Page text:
Exercise & Joint Pain - We can help.
What is osteoarthritis?
Osteoarthritis (OA) is a degenerative joint disease and is one of the leading causes of joint pain and disability in Australia. The area predominately affected is the cartilage (the protective covering over the ends of your bones), which degenerates with age. Damage to the cartilage can cause joints to become painful, swollen, stiff or give feelings of locking and giving way.
Why should I exercise when I have joint pain?
There has been a flood of recent high quality evidence supporting the use of exercise therapy for people with osteoarthritis. Therapeutic exercise has been shown to reduce pain and improve physical function in people with hip and knee OA. Additionally, hydrotherapy has been shown to have a short-term effect in self-reported pain, disability and QoL in people with knee and hip OA.
The effect is comparable with the use of anti-inflammatory drugs such as Nurofen and Voltaren in reduction of join pain! Although some discomfort may be experienced with exercise, current guidelines indicate this is not likely to be associated with harm or serious side effects. Most side effects are minor and include temporary increased pain at the affected joint or pain.
How does exercise help in managing my joint pain?
1. Reduced pain
Joint pain can be pervasive and affect you at rest, sleeping or during activity.
There is currently strong evidence to support a reduction in pain with exercise. This occurs through improved blood flow, strengthening of musculature around the joint and improve movement quality.
2. Improved quality of life
Persistent pain can limit your capacity to walk or stand for long distances, complete activities of daily living like shopping or cleaning, or spend quality time with oyur family.
In treating osteoarthritis with exercise, people self-report improvements in physical function and quality of life - allowing you to live life how you want.
3. Assist in weight loss
Being overweight can lead to more pain and damage in knees and hips affected by OA. Even modest reductions (eg 5% of body weight) can noticeably reduce symptoms of knee OA.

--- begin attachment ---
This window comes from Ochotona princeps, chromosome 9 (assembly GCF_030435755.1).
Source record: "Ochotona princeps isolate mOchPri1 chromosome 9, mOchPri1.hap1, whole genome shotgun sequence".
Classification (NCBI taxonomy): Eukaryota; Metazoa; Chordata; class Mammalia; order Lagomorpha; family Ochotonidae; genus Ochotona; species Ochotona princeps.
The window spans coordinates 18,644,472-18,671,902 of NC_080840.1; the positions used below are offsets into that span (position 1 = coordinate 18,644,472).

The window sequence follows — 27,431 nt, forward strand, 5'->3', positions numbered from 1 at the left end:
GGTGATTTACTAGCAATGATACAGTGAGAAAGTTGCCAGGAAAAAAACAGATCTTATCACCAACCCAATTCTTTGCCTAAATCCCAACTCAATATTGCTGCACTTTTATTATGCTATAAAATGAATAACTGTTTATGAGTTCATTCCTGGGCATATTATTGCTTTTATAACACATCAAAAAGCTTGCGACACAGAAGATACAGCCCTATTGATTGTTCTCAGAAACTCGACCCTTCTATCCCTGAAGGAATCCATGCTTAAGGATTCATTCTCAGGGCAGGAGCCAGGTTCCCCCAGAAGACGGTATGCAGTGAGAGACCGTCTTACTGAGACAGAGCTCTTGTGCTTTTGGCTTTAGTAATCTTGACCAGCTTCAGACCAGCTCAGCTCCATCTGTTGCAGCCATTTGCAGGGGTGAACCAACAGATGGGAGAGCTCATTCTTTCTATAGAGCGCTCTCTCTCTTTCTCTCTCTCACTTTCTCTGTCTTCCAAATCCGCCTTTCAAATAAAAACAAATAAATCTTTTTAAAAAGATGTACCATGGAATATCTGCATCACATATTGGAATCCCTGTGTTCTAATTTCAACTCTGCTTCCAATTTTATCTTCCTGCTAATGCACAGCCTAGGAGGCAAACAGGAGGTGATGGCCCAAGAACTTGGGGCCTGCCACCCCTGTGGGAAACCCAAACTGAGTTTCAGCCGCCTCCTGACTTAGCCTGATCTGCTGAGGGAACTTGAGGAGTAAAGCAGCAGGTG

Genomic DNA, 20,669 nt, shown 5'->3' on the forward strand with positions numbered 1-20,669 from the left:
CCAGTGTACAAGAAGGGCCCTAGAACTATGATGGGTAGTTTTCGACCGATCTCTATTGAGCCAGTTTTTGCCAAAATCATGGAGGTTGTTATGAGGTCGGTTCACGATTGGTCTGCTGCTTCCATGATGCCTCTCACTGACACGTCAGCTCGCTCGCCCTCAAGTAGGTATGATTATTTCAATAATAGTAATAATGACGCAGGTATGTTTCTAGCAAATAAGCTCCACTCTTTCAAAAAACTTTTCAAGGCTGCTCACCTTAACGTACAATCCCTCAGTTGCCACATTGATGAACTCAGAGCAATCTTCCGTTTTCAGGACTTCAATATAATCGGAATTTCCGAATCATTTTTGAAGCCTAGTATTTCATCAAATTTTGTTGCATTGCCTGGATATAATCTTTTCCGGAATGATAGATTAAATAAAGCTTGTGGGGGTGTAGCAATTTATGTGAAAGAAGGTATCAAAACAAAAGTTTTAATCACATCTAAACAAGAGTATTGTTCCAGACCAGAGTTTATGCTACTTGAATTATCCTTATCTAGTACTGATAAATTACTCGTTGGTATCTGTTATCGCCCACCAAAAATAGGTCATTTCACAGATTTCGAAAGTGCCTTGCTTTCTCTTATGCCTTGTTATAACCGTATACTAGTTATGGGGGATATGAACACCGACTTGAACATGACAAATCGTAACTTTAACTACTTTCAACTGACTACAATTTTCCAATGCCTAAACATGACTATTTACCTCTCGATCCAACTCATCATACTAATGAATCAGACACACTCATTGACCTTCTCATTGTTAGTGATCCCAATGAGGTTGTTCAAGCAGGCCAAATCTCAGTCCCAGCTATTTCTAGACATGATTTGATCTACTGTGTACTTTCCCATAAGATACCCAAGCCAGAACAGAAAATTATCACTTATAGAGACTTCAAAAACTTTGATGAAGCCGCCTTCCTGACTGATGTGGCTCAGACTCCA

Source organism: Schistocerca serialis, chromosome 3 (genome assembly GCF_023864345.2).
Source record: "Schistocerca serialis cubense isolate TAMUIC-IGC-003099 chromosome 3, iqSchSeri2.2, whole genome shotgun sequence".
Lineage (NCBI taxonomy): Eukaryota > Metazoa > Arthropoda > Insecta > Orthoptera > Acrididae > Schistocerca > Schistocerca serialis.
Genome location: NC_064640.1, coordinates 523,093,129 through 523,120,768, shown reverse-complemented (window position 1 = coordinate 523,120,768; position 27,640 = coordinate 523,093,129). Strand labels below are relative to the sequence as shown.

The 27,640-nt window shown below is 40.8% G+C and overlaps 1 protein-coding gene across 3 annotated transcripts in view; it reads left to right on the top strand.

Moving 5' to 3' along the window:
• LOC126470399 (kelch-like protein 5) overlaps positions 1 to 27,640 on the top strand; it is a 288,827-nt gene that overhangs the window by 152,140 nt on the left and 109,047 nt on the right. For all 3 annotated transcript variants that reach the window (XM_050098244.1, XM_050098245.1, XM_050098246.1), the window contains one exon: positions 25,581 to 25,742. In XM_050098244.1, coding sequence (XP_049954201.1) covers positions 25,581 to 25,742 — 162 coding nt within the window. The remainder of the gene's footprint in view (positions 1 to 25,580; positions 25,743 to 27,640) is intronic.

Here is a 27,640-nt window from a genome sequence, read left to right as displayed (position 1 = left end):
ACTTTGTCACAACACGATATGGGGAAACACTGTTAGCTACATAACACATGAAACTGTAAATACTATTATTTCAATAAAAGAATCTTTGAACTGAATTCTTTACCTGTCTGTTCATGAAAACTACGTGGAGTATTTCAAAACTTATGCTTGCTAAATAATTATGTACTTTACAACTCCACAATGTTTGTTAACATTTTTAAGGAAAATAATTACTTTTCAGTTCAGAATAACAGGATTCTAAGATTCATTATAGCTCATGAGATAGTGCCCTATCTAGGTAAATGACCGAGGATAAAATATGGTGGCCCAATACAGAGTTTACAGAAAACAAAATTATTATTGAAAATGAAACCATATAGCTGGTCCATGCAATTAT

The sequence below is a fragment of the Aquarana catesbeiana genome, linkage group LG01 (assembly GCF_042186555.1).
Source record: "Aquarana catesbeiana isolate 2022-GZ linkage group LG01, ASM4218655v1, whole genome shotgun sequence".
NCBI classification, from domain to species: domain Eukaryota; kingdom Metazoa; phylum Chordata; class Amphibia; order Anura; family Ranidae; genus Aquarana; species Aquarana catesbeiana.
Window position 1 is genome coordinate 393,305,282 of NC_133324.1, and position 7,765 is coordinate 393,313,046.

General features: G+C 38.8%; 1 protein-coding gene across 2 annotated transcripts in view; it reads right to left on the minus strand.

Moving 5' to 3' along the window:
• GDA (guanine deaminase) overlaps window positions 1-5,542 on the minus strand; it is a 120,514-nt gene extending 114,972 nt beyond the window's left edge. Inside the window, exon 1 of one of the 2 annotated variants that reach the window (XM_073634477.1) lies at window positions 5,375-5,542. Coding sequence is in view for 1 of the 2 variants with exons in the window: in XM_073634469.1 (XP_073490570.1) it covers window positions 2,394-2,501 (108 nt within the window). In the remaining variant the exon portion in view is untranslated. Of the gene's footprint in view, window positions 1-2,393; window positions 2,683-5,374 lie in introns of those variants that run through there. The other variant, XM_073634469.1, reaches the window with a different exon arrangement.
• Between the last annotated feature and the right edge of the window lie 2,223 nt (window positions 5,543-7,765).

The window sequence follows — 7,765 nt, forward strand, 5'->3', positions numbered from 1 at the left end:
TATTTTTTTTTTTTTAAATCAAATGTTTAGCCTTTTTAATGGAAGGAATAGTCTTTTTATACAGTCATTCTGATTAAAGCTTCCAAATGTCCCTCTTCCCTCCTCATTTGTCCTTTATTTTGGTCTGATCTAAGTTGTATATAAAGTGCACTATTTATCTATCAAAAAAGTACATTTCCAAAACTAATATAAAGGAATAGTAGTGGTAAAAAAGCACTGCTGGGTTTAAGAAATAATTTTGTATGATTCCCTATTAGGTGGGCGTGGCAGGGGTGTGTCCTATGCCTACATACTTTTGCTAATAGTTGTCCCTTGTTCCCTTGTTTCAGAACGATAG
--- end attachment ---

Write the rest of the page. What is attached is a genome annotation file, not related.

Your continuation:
Exercise is a fantastic aid in reducing weight alongside a dietary intervention, assisting in burning energy, controlled appetite and improving sleep quality.
4. Improve overall health
1 in 10 people with osteoarthritis self-reported poor health, twice as much as in the general population. Ongoing joint pain can make it difficult to address co-existing health issues.
Exercise is recommended as treatment for a range of chronic conditions including heart disease, diabetes and respiratory conditions.
5. Preparation for joint replacement
Joint replacement can lead to significant improvements in pain, but often means a lengthy recovery and changes to activity and exercise habits.
Exercise before or after a joint replacement can improve surgical outcomes and lead to a faster and more effective rehabilitation from the surgery.
Why should I see an Exercise Physiologist?
The current Royal Australian College of General Practitioners (RACGP) recommends the prescription of an individualised progressive exercise program, taking into account patient presentation, functional capacity, comorbidities, preferences and resource availability.
Our exercise physiologists - Sarah, Alex and Jacob - specialise in the individualised prescription of exercise and hydrotherapy to ensure you are managing your joint pain with exercise therapy safely and effectively. Additionally, our exercise physiologists will provide you with support in pain management, weight loss advice and medication management.
Working as part of a team with your GP and orthopaedic specialists, an exercise physiologist can help execute your treatment plan and help you improve your joint health and live life without pain.
Find out more about how our Exercise Physiologists can help.
Jacob Miller AEP
Annette Kellerman Aquatic Centre
Bartels EM, Juhl CB, Christensen R, Hagen KB, Danneskiold‐Samsøe B, Dagfinrud H, Lund H. Aquatic exercise for the treatment of knee and hip osteoarthritis. Cochrane Database of Systematic Reviews 2016, Issue 3. Art. No.: CD005523. DOI: 10.1002/14651858.CD005523.pub3.
Basedow, M., Williams, H., Shanahan, E., Runciman, W., & Esterman, A. (2015). Australian GP management of osteoarthritis following the release of the RACGP guideline for the non-surgical management of hip and knee osteoarthritis. BMC Research Notes, 8(1), 536. https://doi.org/10.1186/s13104-015-1531-z
Fransen M, McConnell S, Harmer AR, Van der Esch M, Simic M, Bennell KL. Exercise for osteoarthritis of the knee. Cochrane Database of Systematic Reviews 2015, Issue 1. Art. No.: CD004376. DOI: 10.1002/14651858.CD004376.pub3
Fransen M, McConnell S, Hernandez‐Molina G, Reichenbach S. Exercise for osteoarthritis of the hip. Cochrane Database of Systematic Reviews 2014, Issue 4. Art. No.: CD007912. DOI: 10.1002/14651858.CD007912.pub2.
Hochberg MC, Altman RD, April KT, et al. American College of Rheumatology 2012 recommendations for the use of nonpharmacologic and pharmacologic therapies in osteoarthritis of the hand, hip and knee. Arthritis Care & Research 2012 64(4):465–474.